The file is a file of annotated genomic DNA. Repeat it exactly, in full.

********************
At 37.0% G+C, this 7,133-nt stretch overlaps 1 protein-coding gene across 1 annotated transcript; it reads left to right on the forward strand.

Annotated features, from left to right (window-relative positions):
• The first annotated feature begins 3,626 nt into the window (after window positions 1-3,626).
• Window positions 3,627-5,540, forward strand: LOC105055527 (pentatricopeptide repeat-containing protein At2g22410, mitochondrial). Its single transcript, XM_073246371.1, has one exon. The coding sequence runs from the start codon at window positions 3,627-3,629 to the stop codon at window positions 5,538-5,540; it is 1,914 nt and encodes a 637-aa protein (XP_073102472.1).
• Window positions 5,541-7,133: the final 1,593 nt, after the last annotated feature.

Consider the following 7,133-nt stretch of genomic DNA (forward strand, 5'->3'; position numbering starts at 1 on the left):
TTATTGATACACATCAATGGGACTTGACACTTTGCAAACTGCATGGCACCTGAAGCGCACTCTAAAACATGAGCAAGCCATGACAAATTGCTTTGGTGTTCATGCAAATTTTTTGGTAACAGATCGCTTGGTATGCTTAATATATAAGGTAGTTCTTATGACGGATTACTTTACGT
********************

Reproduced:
At 37.0% G+C, this 7,133-nt stretch overlaps 1 protein-coding gene across 1 annotated transcript; it reads left to right on the forward strand.

Annotated features, from left to right (window-relative positions):
• The first annotated feature begins 3,626 nt into the window (after window positions 1-3,626).
• Window positions 3,627-5,540, forward strand: LOC105055527 (pentatricopeptide repeat-containing protein At2g22410, mitochondrial). Its single transcript, XM_073246371.1, has one exon. The coding sequence runs from the start codon at window positions 3,627-3,629 to the stop codon at window positions 5,538-5,540; it is 1,914 nt and encodes a 637-aa protein (XP_073102472.1).
• Window positions 5,541-7,133: the final 1,593 nt, after the last annotated feature.

Consider the following 7,133-nt stretch of genomic DNA (forward strand, 5'->3'; position numbering starts at 1 on the left):
TTATTGATACACATCAATGGGACTTGACACTTTGCAAACTGCATGGCACCTGAAGCGCACTCTAAAACATGAGCAAGCCATGACAAATTGCTTTGGTGTTCATGCAAATTTTTTGGTAACAGATCGCTTGGTATGCTTAATATATAAGGTAGTTCTTATGACGGATTACTTTACGT